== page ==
Settlement: Hoopa Tribal Members Heard Loud and Clear at the Polls
Record Voter Turnout for Special Election
By ALLIE HOSTLER, Two Rivers Tribune
In a community where the average annual income is $13,000 a year, getting a $10,000 check in the mail can feel like winning the lottery. On Monday, December 17, many Hoopa tribal members knew the feeling when the first installment of their settlement checks arrived.
Steady lines of patrons patiently waiting for their mail filled the hall of the post office, and on January 3, 2013 similarly long lines formed at the Hoopa Valley Tribal office as tribal members waited to cast their vote in a special election that would decide how the remainder of the money would be distributed.
“We rocked the vote,” Danielle Vigil-Masten said.
Nearly 930 tribal members voted in the special election, a tally that far surpassed any previous tribal election. A mere 60 voters voted against the full payout and more than 860 voted for full payout.
Most predicted that result long before election day. The real question was Measure 2, which addressed distribution of minor children’s share. Voters could choose to have 100 percent of each minor child’s share placed in their Individual Indian Monies account (trust account) or distribute 50 percent of the child’s share to the parents or legal guardian.
Measure 2 failed by nearly 125 votes, so 100 percent of minor children’s shares will be deposited in an account they cannot access until they turn 18 years old and graduate high school. If they fail to graduate high school they may access their fund following their 21st birthday in accordance with tribal law.
On election day, Vigil-Masten and several ad-hoc committee members gathered at the Tsewenaldin Inn in Hoopa. Feeling confident, the group visited with one another and shared stories about their efforts.
Emotions ran high as their efforts culminated on election day.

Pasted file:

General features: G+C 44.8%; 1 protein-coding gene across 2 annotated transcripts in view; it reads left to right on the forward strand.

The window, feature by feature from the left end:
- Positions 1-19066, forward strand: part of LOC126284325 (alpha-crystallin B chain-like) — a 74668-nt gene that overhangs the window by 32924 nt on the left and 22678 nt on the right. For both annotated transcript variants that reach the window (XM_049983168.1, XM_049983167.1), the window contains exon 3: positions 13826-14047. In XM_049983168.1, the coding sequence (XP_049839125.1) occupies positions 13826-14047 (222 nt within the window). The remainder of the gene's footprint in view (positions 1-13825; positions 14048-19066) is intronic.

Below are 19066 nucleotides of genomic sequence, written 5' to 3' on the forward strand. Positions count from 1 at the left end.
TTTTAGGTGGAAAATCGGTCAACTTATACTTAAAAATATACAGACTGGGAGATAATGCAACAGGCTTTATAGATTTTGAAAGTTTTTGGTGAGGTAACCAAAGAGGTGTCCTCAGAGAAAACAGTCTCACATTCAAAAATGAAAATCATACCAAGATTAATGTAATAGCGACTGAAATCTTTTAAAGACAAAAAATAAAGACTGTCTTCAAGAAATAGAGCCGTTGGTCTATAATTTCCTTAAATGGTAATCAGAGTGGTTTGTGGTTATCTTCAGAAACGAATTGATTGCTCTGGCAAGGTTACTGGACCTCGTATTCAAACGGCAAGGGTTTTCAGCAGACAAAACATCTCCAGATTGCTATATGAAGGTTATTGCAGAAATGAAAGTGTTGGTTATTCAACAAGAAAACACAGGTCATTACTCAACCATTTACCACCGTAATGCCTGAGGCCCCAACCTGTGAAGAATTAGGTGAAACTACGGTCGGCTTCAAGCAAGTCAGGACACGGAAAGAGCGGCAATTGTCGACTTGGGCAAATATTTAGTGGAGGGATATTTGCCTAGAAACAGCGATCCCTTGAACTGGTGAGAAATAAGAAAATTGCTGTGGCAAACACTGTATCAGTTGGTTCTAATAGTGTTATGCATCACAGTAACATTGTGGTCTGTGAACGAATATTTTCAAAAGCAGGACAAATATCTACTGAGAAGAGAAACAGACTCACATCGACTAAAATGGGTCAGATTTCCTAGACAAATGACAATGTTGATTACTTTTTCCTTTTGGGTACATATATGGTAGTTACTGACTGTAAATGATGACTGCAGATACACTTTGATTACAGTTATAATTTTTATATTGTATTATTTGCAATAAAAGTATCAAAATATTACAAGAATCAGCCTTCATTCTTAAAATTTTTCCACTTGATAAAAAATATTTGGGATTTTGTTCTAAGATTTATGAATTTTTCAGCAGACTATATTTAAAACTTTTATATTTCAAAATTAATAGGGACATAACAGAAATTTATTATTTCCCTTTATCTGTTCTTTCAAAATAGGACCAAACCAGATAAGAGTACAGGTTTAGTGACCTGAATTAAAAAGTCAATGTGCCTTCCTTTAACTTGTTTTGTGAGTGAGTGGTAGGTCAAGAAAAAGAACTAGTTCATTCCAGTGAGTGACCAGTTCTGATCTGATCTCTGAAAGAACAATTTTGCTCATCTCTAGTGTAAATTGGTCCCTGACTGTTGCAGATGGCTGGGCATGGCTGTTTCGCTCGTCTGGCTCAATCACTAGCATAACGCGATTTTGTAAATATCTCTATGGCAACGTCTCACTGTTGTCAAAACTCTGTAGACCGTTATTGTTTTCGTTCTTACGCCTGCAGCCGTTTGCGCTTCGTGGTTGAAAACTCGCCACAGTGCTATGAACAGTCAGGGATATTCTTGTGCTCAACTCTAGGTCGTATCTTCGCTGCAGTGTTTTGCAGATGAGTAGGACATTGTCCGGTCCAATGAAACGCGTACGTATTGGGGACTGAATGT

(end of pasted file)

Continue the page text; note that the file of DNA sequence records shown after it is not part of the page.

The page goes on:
“It wasn’t about the money,” Vigil-Masten said. “It’s about giving a voice back to the people. It’s about providing an opportunity for tribal members to be heard.”
She and others shared stories about how some tribal members were spending their money.
“Somebody bought a washer and dryer so they don’t have to go to the Laundromat,” Masten said. “Other people bought a vehicle or fixed their cars so they have reliable transportation.”
Sharon Branham said she hopes people spend their money in ways that will benefit their families. Others in the room said they see it happening already.
Masten, fueled by support from dozens of tribal members, led the grassroots campaign that saw the both measures to the special election ballot.
The movement sprouted in March of 2012 after the Tribe announced a settlement agreement with the United States. The $49.2 million settlement ended a six-year lawsuit the Tribe brought against the U.S. for more than a century of mismanagement of tribal trust monies and natural resources.
Vigil-Masten said the group’s work has only just begun. They said they are committed to improving the tribal structure for the Hoopa people.
“Once this is all paid out we’re ready to restructure and rebuild,” she said. “This process gives hope to the people. We stood up. We don’t have to sit back and accept the status quo.”
The ad-hoc committee was not so heavily supported by all. Some members withdrew their public support because they feared retaliation at their job. Others said they suffered personal attacks and were called greedy.
“It’s sad that some of the committee members were villainized for volunteering to give the people a voice,” Rhonda Jones-O’Neill said. “And it’s sad that our council doesn’t care about the people as a whole. The committee stood up for all the people by giving them the opportunity to vote.”
Vigil-Masten said the group’s commitment is paying off.
“Everybody took money out of their own pockets to make this happen,” she said. “Our people’s basic needs weren’t being met and now people are finally able to buy things they need like furniture, beds, cars and paying bills.”
As of press time, official word on a distribution date for the remainder of the funds was not available, but unofficial reports state distribution is likely to occur between January 18 and January 21, 2013 following certification of election results and logistical procedures.
At a Hoopa Valley Tribal Council meeting on Monday, Jan. 7, Chairman, Leonard Masten said the Council plans to hold a special meeting on Thursday, Jan. 10 to discuss the special election and subsequent distribution process.
Also being discussed is the enrollment of an undisclosed number of tribal members. Typically, new enrollments are listed on tribal council meeting agendas, however the names of prospective enrollees were not included on the January 7 meeting agenda. Although the Hoopa Tribe voted to enforce a November 15 enrollment cutoff date to be eligible to receive the $10,000 settlement installment, they are considering an undisclosed number of members to be eligible for the second installment.
Total tribal enrollment as of November 15 was approximately 3120.